AI chips, that are semiconductors designed to accelerate machine learning, have many applications. According to Albert Liu, CEO and Founder of Kneron, one of the most promising applications of AI chips is in self-driving cars.
Liu’s AI chipmaker Kneron has been covertly raising funds to enter the intelligent transportation market. It secured a fresh round of $25 million fundraising with strategic partner Lite-On Technology, a Taiwanese optoelectronic pioneer. Among the other investors were Alltek, PalPilot, Sand Hill Angels, and Gaingels.
Since its inception in 2015, Kneron has raised approximately $125 million in total finance.
In San Diego and Taipei, the business has a long list of notable backers, including Hong Kong tycoon Li Ka-Horizon Shing’s Ventures, Alibaba, Qualcomm, Sequoia, and Foxconn, the world’s largest electronics manufacturer and Apple’s supplier.
According to Liu, the company will be profitable in 2023, which would be an “excellent moment” for it to go public. When asked more recently, the founder was more coy about the firm’s IPO prospects, though he said the listing would likely to be in the U.S.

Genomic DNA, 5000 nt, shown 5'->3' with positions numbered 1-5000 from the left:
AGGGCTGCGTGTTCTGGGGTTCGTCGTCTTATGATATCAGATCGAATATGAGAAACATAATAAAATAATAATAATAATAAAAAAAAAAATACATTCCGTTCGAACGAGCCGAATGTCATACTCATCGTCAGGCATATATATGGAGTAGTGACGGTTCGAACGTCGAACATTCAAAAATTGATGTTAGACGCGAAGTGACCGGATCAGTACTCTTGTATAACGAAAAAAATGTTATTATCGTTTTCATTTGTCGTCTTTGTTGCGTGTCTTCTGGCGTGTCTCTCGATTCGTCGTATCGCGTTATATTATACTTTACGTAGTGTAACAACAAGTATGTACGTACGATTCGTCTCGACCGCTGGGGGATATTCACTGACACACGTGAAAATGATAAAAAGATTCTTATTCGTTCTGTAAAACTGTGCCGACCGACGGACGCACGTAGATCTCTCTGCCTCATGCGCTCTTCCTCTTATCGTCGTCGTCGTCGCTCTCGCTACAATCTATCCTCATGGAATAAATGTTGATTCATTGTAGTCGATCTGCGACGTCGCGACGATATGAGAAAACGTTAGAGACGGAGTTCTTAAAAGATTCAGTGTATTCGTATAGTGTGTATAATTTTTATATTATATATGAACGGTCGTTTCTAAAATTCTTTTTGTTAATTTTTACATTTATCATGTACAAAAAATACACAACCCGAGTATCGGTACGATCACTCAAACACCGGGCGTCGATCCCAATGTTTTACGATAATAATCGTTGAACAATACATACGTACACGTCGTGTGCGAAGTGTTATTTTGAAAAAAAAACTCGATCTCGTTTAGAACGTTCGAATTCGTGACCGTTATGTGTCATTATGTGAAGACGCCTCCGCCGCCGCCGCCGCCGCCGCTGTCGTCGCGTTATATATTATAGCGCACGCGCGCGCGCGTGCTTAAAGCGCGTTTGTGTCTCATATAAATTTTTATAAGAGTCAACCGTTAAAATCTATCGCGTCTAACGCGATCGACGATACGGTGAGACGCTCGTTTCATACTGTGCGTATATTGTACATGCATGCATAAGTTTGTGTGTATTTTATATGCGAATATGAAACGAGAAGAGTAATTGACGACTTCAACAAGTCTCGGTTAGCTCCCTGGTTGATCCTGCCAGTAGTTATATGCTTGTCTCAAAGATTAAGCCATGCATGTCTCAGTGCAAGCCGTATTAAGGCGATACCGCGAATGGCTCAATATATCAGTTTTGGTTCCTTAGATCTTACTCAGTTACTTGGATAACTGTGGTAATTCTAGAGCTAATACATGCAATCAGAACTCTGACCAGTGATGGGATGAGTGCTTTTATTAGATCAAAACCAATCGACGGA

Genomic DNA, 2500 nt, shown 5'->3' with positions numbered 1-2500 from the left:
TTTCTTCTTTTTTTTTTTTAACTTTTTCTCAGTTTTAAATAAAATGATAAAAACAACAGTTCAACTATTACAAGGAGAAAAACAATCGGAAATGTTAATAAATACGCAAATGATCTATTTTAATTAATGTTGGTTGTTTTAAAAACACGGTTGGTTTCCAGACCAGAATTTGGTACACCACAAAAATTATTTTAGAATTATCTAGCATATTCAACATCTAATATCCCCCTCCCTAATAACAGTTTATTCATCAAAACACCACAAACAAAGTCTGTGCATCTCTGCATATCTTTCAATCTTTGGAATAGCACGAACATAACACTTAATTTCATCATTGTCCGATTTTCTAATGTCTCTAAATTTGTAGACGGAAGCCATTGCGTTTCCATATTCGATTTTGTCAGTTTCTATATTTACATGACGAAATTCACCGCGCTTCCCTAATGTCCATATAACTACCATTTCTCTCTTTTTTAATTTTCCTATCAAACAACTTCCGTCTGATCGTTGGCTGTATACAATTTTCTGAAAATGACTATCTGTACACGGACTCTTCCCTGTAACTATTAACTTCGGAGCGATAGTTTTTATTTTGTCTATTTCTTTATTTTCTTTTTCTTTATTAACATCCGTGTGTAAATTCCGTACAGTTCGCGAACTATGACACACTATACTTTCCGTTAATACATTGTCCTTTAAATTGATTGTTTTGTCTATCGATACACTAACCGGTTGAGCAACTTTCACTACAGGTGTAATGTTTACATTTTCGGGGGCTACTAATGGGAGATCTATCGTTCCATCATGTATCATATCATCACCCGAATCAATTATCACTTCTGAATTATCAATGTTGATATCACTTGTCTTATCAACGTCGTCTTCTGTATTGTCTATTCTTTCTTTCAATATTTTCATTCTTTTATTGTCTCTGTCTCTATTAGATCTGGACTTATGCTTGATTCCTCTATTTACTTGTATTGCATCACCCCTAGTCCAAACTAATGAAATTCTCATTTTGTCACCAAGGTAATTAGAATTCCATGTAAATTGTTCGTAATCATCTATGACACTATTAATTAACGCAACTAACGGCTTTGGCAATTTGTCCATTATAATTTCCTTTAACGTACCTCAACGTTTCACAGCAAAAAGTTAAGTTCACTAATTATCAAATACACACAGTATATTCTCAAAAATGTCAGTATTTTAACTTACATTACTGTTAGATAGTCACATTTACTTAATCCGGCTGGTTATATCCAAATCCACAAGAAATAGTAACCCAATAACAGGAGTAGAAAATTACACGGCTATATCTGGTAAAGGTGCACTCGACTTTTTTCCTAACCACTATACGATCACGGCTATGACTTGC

The CEO believes that an ambulance would not have to halt at junctions if roadside perception equipment could interact with neighboring cars. He went on to say that such infrastructure is essential in Asian countries, where traffic circumstances are more complex than in the United States.
The chips developed by the firm are “reconfigurable,” which means they combine software flexibility with hardware speed. According to Liu, AV’s silicon may be utilized for the vast AI engine within a vehicle and the tiny sensors stacked on the car’s outside.
Kneron presently generates $3-4 million in monthly income from its 30 business clients, with the United States accounting for 30-40% of its revenue. Kneron counts Foxconn as a strategic investor, using the startup’s chips in its “MIH” manufacturing platform for electric vehicles. In May, Kneron agreed to buy image signal processor Vatics from Vivotek, a subsidiary of Delta Electronics.